Updated on 08.08.11

Ten Pieces of Inspiration #27

Trent Hamm

Each week, I highlight ten things each week that inspired me to greater financial, personal, and professional success. Hopefully, they will inspire you as well.

1. Cooking with my youngest child
Lately, when we’ve been working on making meals, our youngest son has insisted on being put in his high chair and pulled as close to the counter as possible. From there, he smiles and watches and occasionally receives little samples of the meal to come.


Part of what I like about this picture is that you can see part of the ongoing art project that his two older siblings are working on over at the other table. There are crayons and art supplies and mixing bowls all over the place!

2. Publius Syrus on multitasking
The only time I can ever multitask successfully is when none of the tasks really require my focus. If I multitask with things that require focus, I end up failing at all of them.

To do two things at once is to do neither. – Publius Syrus

If you want to get something great done, multitasking has to go out the window.

3. Etsy
I’m not so much inspired by Etsy itself, but inspired that the presence of such a marketplace has convinced a few of my friends to attempt selling their artwork.

For example, one old friend of mine sells his custom fantasy art on Etsy. He’s drawn elaborate things in his notebooks for years, but now he’s actually doing it and making a bit of a profit from it.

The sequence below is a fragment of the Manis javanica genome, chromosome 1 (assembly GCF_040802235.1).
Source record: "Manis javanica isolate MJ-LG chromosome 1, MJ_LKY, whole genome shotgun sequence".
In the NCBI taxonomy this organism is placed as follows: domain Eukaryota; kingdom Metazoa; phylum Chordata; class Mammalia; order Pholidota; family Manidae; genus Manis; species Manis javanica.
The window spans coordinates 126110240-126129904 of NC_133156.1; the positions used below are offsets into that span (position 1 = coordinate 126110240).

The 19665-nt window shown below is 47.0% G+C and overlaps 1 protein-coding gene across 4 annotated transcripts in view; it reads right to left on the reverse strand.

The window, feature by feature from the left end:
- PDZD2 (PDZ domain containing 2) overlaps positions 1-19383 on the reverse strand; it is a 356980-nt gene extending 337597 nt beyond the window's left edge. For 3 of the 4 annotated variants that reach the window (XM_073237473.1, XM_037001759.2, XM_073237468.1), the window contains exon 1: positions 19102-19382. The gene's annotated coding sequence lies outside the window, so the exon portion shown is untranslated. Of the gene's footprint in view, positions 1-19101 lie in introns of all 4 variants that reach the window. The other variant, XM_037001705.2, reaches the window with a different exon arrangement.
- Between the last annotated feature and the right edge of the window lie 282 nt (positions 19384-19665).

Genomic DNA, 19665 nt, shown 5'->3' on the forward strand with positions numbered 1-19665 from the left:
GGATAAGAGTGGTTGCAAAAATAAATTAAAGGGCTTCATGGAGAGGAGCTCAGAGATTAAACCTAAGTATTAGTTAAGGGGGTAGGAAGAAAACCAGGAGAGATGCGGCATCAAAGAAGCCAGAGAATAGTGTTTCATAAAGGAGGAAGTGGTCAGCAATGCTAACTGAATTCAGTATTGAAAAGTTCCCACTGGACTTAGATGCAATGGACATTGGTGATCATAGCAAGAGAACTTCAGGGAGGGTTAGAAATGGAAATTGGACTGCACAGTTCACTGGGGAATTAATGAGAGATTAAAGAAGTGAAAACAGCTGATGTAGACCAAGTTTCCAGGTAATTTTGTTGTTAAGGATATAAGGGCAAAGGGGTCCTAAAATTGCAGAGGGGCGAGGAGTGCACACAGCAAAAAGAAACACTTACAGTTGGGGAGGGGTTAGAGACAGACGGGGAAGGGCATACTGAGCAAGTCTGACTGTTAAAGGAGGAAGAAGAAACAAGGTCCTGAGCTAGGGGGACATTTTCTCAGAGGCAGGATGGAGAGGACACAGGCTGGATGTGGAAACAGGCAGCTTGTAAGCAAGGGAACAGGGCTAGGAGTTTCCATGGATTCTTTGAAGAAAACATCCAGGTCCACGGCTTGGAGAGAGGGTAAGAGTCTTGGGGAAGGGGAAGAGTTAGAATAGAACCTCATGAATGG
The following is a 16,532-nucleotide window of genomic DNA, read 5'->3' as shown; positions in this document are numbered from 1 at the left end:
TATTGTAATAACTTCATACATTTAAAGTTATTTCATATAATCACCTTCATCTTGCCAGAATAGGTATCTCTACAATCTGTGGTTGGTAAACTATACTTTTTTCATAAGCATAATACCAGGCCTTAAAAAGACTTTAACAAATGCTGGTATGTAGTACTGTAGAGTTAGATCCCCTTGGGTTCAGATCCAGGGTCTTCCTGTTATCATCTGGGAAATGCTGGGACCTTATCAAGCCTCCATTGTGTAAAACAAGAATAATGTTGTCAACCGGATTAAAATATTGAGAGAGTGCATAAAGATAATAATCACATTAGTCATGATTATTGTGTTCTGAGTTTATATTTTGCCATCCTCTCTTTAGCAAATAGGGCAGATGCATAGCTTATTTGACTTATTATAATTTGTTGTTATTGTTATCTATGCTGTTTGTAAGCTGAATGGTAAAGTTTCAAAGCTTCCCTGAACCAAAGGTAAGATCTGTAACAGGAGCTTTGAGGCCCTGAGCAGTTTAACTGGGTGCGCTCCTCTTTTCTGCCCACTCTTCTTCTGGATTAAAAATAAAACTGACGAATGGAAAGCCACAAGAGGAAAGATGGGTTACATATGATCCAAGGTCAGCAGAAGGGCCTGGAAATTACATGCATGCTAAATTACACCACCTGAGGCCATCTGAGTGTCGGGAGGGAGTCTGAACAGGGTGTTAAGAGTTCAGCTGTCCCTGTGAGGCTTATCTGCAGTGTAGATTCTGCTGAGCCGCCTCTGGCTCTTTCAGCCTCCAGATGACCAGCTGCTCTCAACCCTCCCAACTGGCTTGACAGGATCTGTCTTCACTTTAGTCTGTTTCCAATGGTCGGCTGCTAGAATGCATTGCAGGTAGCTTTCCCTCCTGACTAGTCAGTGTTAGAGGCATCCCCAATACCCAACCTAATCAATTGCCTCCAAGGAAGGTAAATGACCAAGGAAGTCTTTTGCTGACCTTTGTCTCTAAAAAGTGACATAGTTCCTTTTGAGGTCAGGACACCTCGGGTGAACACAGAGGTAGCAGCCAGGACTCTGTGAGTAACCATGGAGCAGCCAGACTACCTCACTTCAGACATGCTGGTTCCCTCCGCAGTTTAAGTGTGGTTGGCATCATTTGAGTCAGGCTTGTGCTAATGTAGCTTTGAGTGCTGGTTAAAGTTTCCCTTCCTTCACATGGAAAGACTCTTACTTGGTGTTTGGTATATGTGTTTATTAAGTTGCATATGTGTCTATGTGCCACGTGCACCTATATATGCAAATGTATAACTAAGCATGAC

I’m inspired when people take the gifts they have and actually do something with them.

4. James Bryce on the value of a book
Over the last few years, I’ve tried to stick to books that leave me with something of lasting value when I’m finished reading with it. I’ve learned something. I’ve grown in some way as a person.

The worth of a book is to be measured by what you can carry away from it. – James Bryce

The best book, in my eyes, is one that simultaneously entertains you enough to keep you coming back for more while causing you to think and see the world in a different way.

5. The corn field
There is a large corn field behind our house. I love to go exploring in it, and at times I’ll take my two older children over there as well. It’s just quiet and peaceful and when the corn is particularly high, it feels intensely private, too.

Corn field

I took a bunch of pictures of the field, but none of them came out particularly well. Instead, this image by Fish Hawk captures it quite well, the green and the yellow and the seemingly endless rows.

6. The Moth